Post by Ivan on Thu Oct 19, 2017 11:10 pm

Safe in their hands? After nearly seven and a half years of their most recent mismanagement of the service, do we need to ask?  Evil or Very Mad

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Re: Is the NHS really safe in Tory hands?

Post by astradt1 on Sun Oct 29, 2017 5:27 pm

When being questioned about the state of NHS on the Andrew Marr show this morning Hunt made an interesting comment.......'Theresa May's vision of the NHS'.....Note it was not The Cabinets or Governments vision not even the Tory Party's Vision, just May's vision.....
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Re: Is the NHS really safe in Tory hands?

Post by oftenwrong on Sun Oct 29, 2017 6:54 pm

Tory ministers are not only keeping the fabled "clear blue water" between themselves and Labour - but also between themselves and their own Prime Minister, who is being hung out to dry in the wind.

What a shower!
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Re: Is the NHS really safe in Tory hands?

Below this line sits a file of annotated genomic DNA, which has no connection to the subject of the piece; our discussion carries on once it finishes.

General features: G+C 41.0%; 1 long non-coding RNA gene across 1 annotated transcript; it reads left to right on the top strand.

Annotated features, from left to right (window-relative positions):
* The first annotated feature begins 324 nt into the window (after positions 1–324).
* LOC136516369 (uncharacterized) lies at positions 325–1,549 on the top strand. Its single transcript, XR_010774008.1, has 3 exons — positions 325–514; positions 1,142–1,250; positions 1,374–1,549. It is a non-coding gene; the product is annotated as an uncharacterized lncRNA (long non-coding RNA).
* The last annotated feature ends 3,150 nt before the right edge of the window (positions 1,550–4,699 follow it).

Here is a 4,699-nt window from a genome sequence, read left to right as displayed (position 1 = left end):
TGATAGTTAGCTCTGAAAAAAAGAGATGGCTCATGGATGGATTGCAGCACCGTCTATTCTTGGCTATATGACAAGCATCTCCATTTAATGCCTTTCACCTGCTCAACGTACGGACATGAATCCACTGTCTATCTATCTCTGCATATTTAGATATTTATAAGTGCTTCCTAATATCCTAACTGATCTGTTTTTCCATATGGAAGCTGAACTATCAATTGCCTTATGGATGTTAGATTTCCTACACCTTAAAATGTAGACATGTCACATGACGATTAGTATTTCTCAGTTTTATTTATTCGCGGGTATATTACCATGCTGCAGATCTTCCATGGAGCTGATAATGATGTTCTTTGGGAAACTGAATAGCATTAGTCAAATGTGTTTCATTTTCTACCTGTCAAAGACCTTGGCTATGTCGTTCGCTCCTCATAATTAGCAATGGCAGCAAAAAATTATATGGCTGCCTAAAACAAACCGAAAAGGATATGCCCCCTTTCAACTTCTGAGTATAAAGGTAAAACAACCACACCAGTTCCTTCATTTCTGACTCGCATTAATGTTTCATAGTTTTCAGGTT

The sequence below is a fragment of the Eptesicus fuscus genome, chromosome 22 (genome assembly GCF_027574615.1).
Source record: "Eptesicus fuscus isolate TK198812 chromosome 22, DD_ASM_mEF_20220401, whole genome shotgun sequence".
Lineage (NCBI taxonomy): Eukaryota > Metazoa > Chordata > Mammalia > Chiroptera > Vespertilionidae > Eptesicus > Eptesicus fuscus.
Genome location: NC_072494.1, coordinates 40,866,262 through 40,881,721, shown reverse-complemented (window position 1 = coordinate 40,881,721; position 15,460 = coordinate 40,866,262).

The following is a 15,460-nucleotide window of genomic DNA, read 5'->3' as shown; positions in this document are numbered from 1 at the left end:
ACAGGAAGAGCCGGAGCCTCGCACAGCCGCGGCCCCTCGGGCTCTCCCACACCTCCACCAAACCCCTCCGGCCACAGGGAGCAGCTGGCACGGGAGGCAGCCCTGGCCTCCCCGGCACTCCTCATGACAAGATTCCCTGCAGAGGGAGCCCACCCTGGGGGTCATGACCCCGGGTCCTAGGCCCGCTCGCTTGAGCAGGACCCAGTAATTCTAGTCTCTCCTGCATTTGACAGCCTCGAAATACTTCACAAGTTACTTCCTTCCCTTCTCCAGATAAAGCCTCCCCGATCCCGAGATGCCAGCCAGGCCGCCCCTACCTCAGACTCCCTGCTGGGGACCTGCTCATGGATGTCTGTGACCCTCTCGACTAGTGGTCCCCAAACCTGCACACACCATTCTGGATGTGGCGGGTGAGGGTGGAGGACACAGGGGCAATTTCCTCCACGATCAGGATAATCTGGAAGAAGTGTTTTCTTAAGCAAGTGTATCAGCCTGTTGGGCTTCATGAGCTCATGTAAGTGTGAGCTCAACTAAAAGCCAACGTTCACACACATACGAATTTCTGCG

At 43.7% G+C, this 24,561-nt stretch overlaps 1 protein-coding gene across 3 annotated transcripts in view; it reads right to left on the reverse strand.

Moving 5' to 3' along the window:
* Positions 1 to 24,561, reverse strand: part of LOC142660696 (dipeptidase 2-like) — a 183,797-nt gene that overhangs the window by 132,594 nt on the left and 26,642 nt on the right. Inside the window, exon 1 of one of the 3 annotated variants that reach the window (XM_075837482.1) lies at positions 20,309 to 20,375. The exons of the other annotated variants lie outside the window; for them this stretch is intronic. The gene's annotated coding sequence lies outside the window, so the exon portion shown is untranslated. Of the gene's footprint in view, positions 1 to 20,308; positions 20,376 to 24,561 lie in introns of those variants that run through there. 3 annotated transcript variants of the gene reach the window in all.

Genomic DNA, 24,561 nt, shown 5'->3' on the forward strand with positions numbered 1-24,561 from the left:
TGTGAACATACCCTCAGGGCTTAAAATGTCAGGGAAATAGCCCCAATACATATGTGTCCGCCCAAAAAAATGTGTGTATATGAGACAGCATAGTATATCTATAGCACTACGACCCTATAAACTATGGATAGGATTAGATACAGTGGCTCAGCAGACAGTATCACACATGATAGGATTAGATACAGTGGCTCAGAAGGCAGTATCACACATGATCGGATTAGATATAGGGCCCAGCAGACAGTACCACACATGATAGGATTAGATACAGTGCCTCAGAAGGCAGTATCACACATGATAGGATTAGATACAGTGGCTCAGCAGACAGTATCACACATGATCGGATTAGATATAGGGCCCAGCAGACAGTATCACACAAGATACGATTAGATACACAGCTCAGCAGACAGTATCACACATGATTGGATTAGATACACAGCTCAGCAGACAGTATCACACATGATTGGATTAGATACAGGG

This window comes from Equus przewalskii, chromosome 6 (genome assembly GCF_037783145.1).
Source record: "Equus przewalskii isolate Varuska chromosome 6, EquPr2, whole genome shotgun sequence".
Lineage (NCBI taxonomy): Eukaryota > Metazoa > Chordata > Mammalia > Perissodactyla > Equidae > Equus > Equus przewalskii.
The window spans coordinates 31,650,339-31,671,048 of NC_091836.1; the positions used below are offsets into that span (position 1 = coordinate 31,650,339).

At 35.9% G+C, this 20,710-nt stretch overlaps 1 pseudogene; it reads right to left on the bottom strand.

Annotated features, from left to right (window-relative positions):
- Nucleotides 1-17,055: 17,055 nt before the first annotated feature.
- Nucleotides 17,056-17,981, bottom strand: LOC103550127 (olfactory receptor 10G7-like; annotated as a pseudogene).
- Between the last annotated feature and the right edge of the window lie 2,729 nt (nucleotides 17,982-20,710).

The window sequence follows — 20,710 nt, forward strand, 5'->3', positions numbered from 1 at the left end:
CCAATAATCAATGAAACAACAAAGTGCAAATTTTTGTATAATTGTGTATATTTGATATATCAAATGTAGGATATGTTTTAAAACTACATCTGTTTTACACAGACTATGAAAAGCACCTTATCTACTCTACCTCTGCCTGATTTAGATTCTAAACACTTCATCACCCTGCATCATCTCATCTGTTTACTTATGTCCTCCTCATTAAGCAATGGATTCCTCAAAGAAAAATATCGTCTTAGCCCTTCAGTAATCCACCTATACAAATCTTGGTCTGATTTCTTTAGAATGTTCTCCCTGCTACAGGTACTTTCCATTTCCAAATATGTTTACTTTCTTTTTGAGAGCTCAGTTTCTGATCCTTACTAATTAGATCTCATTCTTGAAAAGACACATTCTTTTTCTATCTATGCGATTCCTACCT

Post by oftenwrong on Thu Nov 09, 2017 10:15 am

"Jeremy Hunt’s seven day working targets ‘not linked’ to fewer weekend deaths, says study"
Independent

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Re: Is the NHS really safe in Tory hands?

Post by Ivan on Sat Nov 11, 2017 5:54 pm

'The buck stops here' said a sign which US President Harry Truman displayed on his desk in the 1940s. How times have changed! The useless, malicious and incompetent Theresa May knows that the NHS has been so starved of adequate funds by her rancid government that it's bound to have a crisis this winter, so she's blaming its chief executive, Simon Stevens, in advance for anything that goes wrong......